The First Time Homebuyer Credit has been extended once again. This time, it has been extended to more than just first time homebuyers. You may be able to take advantage of this credit now even if you already own a home.
Under the Worker, Homeownership and Business Assistance Act of 2009, taxpayers buying their first home are now eligible for the $8,000 credit through April 30, 2010. Taxpayers are also eligible under this bill for a credit of $6,500 if they have owned their own home for five years or more. This is a refundable credit, meaning that even if your taxes are reduced to zero, you will be refunded the remainder of the credit.
The new law raises the income limits for people who purchase homes after Nov. 6. The full credit will be available to taxpayers with modified adjusted gross incomes (MAGI) up to $125,000, or $225,000 for joint filers. Those with MAGI between $125,000 and $145,000, or $225,000 and $245,000 for joint filers, are eligible for a reduced credit. Those with higher incomes do not qualify.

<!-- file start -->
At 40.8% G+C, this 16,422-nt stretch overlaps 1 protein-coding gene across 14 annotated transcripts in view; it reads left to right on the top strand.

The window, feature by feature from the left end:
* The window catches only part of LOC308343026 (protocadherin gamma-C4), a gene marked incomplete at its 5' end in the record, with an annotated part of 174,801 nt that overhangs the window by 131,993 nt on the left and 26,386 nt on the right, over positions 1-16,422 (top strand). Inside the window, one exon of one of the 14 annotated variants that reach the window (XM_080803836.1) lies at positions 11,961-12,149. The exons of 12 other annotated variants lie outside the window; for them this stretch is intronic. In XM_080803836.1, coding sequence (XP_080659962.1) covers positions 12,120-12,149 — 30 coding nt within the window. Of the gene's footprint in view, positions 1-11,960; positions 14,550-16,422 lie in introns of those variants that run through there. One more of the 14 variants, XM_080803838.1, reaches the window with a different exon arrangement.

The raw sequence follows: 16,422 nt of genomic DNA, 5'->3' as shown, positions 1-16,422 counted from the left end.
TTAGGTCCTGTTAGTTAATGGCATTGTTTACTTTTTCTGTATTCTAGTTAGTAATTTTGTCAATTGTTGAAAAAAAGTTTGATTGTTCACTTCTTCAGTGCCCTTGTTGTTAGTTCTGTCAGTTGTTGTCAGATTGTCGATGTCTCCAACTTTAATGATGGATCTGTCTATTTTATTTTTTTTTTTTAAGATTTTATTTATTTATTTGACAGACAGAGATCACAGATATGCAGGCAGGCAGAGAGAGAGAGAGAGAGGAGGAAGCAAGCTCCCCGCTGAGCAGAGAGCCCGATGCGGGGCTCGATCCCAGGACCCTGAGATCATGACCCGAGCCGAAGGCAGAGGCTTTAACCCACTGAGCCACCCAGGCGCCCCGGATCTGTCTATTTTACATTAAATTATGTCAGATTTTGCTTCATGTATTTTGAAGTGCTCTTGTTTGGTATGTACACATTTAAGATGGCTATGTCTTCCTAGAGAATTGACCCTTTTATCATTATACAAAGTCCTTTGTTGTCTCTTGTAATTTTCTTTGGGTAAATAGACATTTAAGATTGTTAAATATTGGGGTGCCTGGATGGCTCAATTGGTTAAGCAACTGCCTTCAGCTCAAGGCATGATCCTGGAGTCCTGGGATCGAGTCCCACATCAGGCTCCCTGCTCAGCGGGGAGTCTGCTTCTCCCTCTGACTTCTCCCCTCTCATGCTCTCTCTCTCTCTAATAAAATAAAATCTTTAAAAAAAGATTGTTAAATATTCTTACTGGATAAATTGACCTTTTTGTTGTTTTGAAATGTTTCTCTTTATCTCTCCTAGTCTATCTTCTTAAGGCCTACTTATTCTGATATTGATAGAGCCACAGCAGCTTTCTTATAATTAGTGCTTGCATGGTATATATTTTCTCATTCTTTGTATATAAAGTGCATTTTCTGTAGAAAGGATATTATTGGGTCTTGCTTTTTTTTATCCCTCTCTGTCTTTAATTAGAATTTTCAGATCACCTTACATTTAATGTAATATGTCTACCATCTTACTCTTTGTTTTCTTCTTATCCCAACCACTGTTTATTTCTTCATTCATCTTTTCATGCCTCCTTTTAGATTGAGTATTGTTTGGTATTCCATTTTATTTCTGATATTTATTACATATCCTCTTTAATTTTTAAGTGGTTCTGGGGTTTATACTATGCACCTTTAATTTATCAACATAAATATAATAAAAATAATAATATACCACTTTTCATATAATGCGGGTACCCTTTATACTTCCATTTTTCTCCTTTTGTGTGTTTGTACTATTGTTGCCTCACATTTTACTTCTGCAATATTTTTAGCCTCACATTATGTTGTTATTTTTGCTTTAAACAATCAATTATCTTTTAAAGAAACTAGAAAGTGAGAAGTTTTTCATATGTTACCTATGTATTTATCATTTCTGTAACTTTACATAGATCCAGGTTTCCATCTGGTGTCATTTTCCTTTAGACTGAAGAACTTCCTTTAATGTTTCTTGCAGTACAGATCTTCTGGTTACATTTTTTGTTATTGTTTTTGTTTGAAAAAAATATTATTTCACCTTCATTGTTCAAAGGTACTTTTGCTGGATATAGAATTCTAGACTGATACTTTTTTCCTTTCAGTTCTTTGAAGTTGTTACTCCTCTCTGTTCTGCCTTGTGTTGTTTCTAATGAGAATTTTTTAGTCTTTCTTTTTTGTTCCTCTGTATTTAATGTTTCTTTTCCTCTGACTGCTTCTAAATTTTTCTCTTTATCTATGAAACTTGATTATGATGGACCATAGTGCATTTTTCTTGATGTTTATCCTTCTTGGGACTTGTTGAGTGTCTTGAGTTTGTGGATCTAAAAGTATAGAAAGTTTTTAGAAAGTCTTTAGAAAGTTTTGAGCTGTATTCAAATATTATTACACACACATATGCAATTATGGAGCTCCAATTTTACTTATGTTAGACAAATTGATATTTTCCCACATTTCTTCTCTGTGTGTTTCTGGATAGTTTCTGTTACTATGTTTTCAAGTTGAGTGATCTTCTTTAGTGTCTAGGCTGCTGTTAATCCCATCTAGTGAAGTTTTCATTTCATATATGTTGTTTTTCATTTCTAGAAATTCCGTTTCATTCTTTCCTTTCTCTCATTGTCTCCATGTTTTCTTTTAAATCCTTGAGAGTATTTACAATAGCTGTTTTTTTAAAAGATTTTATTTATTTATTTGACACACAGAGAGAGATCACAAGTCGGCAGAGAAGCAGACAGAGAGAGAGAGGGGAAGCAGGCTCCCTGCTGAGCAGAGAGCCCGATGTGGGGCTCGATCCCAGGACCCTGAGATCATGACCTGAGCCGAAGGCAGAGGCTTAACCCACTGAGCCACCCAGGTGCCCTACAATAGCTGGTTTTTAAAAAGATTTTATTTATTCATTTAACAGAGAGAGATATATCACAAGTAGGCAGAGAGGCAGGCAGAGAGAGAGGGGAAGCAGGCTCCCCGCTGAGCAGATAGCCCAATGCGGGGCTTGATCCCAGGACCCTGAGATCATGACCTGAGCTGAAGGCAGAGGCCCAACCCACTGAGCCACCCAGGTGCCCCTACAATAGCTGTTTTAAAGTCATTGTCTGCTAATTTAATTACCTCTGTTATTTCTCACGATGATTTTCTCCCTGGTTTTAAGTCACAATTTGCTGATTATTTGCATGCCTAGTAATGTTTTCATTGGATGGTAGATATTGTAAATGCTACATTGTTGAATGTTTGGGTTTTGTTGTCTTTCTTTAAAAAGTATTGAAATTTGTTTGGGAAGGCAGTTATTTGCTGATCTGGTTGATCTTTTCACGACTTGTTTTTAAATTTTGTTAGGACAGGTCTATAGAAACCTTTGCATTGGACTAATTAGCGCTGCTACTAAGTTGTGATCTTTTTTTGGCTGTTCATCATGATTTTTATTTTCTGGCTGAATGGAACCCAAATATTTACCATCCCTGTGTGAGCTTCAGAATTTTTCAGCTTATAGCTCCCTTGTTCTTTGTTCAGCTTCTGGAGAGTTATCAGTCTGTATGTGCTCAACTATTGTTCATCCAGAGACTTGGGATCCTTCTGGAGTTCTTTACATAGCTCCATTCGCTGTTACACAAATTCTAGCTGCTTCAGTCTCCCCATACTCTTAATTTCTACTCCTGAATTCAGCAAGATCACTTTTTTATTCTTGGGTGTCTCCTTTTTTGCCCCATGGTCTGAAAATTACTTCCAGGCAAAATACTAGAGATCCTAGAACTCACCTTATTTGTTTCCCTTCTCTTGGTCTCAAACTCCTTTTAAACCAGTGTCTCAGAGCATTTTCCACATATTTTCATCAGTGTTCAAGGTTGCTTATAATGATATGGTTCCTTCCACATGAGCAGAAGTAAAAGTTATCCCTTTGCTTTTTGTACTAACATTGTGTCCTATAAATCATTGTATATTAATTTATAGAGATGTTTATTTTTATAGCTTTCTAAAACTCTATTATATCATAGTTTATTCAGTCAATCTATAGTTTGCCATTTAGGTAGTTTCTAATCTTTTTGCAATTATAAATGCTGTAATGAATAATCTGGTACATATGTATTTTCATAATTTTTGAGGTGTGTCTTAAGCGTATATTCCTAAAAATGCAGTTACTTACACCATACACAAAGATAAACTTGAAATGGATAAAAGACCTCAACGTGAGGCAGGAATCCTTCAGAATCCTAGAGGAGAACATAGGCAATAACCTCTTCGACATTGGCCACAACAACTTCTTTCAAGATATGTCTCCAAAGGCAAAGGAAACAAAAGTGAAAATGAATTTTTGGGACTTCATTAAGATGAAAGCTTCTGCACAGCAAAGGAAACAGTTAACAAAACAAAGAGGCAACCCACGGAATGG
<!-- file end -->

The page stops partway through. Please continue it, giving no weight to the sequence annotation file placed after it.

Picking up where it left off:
For homes purchased prior to Nov. 7, 2009, existing MAGI limits remain in place. The full credit is available to taxpayers with MAGI up to $75,000, or $150,000 for joint filers. Those with MAGI between $75,000 and $95,000, or $150,000 and $170,000 for joint filers, are eligible for a reduced credit. Those with higher incomes do not qualify.
With the original credit, the IRS ran into several problems where children were buying investment houses for their parents and getting the payout. With the extension of this credit, the IRS is finally putting in some basic protections against some of the abuses we have seen. Now you must be at least 18 years old and cannot be claimed as someone’s dependent to take the credit. You also will need to provide extra documentation, including the HUD statement and proof of residency in order to claim the credit. Proof of residency could be a copy of your utility bill or drivers license with your new address on them.
If you bought your first home under the 2008 rules and received the $7,500 credit, don’t forget to plan for the additional $500 in taxes starting in 2010 to pay that back over 15 years. Unlike the current First Time Homebuyer Credit, the credit for houses purchased in 2008 was more like an interest free loan.